SyncHashtable is not enumerable…

One of the things I really like about working on Mole is that I get to debug some obscure issues that I haven’t come across before. Today, Karl mentioned that there was an issue when dealing with collections – specifically with a synchronized hashtable. Mole was dealing with collections using one of the base collection interfaces – ICollection. He fixed the issue correctly by iterating the IDictionaryEnumerator you get from the IDictionary implementations of a hashtable but I wanted to see what was go on so I decided to look into this further.

The problem can be reproduced with the following snippet:

Hashtable ht = new Hashtable();

Hashtable syncedTable = Hashtable.Synchronized(ht);

IEnumerator enumerator = ((ICollection)syncedTable).GetEnumerator();

Or more likely it would be something like this:

Hashtable ht = new Hashtable();

Hashtable syncedTable = Hashtable.Synchronized(ht);

syncedTable.Add(“Foo”, “Bar”);

EnumerateCollection(syncedTable);

Where EnumerateCollection was something like the following:

private void EnumerateCollection(IEnumerable enumerable)

{

    foreach (object value in enumerable)

    {

        // do something

    }

}

I took at a look at MS’ code for the Hashtable class using Reflector and there is an obvious bug in their implementation. I did a quick internet search and it seems like people have been bitten by this same issue for a while so its hard to believe that it still exists within the framework today. In case anyone encounters the issue, I’ll explain what’s going on.

Hashtable implements the IDictionary interface which derives from ICollection and therefore IEnumerable. Both IDictionary and IEnumerable define a GetEnumerator method. For IDictionary this returns an IDictionaryEnumerator and for IEnumerable this returns an IEnumerator. Hashtable’s implementation of the IDictionary method is a public virtual GetEnumerator method. Its implementation of the IEnumerable method is an explicit implementation of the interface method.

e.g. IEnumerator IEnumerable.GetEnumerator();

The Hashtable class exposes a public static method named Synchronize that is supposed to take a hashtable and return a thread safe hashtable. There are actually flaws in the thread safety aspect of the implementation but that is another matter outside the issue we were dealing with. The Synchronize methods returns an instance of a private nested class named SyncHashtable which derives from Hashtable and is basically a thin wrapper around the Hashtable you pass to the Synchronize method. SyncHashtable overrides the virtual methods on the base Hashtable class and attempts to make dealing with the hashtable thread safe by using locks around edits.

SyncHashtable correctly overrides the public virtual GetEnumerator method and returns the IDictionaryEnumerator of the hashtable its wrapping. However, and herein lies the problem, it does not reimplement the IEnumerable.GetEnumerator method. Therefore, you get the base Hashtable’s implementation which returns an enumerator (HashtableEnumerator) for the SyncHashtable itself. This enumerator class assumes that the buckets member variable of the Hashtable it is to enumerate is non-null but the SyncHashtable specifically uses an overload of the Hashtable constructor that does not initialize this member (and others normally initialized for a Hashtable). It makes sense that they would not want to initialize these values since the SyncHashtable doesn’t store its own values – remember its just a thin wrapper around the Hashtable you provided to the Synchronize method – but then they should have reimplemented the IEnumerable.GetEnumerator method.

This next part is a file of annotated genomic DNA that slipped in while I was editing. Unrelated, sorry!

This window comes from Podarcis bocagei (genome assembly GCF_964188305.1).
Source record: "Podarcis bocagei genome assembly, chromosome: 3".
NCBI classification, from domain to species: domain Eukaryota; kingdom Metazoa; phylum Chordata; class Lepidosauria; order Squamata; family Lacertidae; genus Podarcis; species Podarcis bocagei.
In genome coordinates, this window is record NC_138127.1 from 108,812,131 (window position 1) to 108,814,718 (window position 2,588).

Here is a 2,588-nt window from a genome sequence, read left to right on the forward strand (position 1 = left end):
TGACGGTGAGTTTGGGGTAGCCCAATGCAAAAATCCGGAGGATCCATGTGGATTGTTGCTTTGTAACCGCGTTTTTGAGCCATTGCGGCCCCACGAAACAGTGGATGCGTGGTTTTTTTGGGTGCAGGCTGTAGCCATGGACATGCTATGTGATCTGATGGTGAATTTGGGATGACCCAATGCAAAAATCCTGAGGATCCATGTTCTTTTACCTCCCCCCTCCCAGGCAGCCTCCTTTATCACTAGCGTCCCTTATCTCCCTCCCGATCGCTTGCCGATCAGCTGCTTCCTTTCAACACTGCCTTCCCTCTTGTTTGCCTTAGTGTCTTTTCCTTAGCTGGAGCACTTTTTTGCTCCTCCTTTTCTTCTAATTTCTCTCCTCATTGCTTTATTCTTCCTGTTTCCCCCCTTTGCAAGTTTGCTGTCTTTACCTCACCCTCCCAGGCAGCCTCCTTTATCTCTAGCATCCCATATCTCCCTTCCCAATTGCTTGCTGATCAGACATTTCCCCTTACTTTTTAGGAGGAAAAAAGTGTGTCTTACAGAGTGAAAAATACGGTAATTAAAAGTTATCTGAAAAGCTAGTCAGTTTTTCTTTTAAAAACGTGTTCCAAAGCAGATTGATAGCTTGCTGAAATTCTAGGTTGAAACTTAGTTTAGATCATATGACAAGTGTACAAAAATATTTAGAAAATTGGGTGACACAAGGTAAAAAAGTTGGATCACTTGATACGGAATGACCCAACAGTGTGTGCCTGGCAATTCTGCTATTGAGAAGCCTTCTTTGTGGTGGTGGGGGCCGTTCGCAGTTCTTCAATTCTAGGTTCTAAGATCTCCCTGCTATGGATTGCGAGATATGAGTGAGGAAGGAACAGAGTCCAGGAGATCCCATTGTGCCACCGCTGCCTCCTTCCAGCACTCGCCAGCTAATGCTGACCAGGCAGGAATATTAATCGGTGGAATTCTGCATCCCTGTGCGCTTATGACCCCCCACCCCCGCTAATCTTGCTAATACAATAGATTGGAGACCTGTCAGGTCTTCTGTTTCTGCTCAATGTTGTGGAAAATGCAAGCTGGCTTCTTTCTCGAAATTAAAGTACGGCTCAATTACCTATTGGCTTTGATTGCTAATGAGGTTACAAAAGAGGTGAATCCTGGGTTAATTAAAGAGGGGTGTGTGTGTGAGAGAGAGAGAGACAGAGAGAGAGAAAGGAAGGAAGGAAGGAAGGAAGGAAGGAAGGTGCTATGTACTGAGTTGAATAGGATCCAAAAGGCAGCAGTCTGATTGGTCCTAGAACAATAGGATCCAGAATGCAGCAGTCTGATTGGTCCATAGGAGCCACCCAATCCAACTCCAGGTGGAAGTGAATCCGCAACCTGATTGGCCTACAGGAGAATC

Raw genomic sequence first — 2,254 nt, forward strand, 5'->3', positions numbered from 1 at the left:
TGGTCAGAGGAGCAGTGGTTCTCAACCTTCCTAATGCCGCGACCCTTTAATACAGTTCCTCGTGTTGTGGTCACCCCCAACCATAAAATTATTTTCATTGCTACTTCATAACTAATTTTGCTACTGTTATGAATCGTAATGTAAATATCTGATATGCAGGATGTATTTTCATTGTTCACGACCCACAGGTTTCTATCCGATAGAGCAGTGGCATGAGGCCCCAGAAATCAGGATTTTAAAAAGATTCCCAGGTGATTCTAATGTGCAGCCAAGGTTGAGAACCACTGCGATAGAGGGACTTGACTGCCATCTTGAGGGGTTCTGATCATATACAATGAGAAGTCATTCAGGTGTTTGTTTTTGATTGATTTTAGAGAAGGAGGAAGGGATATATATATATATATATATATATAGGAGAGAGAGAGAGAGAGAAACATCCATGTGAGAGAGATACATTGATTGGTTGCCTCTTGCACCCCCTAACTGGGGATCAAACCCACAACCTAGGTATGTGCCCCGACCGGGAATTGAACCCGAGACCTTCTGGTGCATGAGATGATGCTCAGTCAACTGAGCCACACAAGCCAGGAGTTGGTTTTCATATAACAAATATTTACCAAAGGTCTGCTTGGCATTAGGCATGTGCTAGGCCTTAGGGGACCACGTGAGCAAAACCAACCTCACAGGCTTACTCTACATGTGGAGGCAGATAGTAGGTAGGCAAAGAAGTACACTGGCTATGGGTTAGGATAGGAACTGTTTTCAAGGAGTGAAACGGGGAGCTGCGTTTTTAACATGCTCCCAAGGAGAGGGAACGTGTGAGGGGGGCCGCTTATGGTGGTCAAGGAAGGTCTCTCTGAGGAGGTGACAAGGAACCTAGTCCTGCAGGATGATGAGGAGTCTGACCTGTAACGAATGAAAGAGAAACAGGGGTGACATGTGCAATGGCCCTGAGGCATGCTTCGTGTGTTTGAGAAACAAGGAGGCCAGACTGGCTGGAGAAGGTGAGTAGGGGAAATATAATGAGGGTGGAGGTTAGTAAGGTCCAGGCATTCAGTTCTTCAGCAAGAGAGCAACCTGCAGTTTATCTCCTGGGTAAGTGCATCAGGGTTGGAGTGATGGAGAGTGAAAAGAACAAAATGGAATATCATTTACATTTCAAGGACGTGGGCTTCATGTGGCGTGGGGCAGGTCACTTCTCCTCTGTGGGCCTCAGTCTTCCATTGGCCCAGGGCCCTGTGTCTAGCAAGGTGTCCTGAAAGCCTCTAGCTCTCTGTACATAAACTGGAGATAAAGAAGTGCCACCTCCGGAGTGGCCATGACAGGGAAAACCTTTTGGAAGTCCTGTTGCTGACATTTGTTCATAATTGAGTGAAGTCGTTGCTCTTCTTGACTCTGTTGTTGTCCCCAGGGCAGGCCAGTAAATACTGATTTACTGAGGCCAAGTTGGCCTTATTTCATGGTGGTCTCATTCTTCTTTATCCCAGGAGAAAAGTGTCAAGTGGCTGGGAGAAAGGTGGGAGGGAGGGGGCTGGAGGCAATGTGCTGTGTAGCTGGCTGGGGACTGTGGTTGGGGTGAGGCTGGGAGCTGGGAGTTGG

So if you’re writing any code that enumerates collections using the IEnumerable interface (directly or indirectly) with an object where you’re not in control of the source, you may want to consider dealing with the IDictionary’s enumerator first.

So you could fix the EnumeratorCollection method above as follows:

private void EnumerateCollection(IEnumerable enumerable)

{

    IEnumerator enumerator;

 

    // SyncHashtable has a bug where its IEnumerable

    // returns an enumerator whose ctor causes a crash.

    // instead, we can get around the problem using its 

    // IDictionary.GetEnumerator impl

    Hashtable table = enumerable as Hashtable;

 

    if (null != table)

        enumerator = table.GetEnumerator();

    else

        enumerator = enumerable.GetEnumerator();

 

    while (enumerator.MoveNext())

    {

        object value = enumerator.Current;

 

        // do something

    }

}

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6 Responses to “SyncHashtable is not enumerable…”

  1. Josh Smith Says:

    Nice find. I wonder why Microsoft has not fixed this. Would fixing it introduce a breaking change? This seems like a pretty “core issue” to leave in the framework version after version…

    Thanks for the post.

    Josh

  2. Mole v4.2 Update Released - New Features!! « Karl On WPF - .Net Says:

    […] While I was adding the new Workflow Test Bench program and getting Mole and WF all figured out, I ran into a bump in the carpet. I finally figured out what was causing the program. Andrew Smith of Team Mole has blogged about this issue and you can read his blog entry SyncHashtable is not enumerable… […]

  3. agsmith Says:

    I have to believe that no one reported the issue to MS because there doesn’t seem to be any reason not to fix it. Most people probably wouldn’t even hit it. I may have misnamed the title of the blog because technically its not enumerable if you’re explicitly dealing with ICollection or IEnumerable. If you’re dealing with the Hashtable type directly or even the IDictionary interface, you can do a foreach and it will work since they’ll deal with the GetEnumerator that returns a IDictionaryEnumerator (which derives from IEnumerator).

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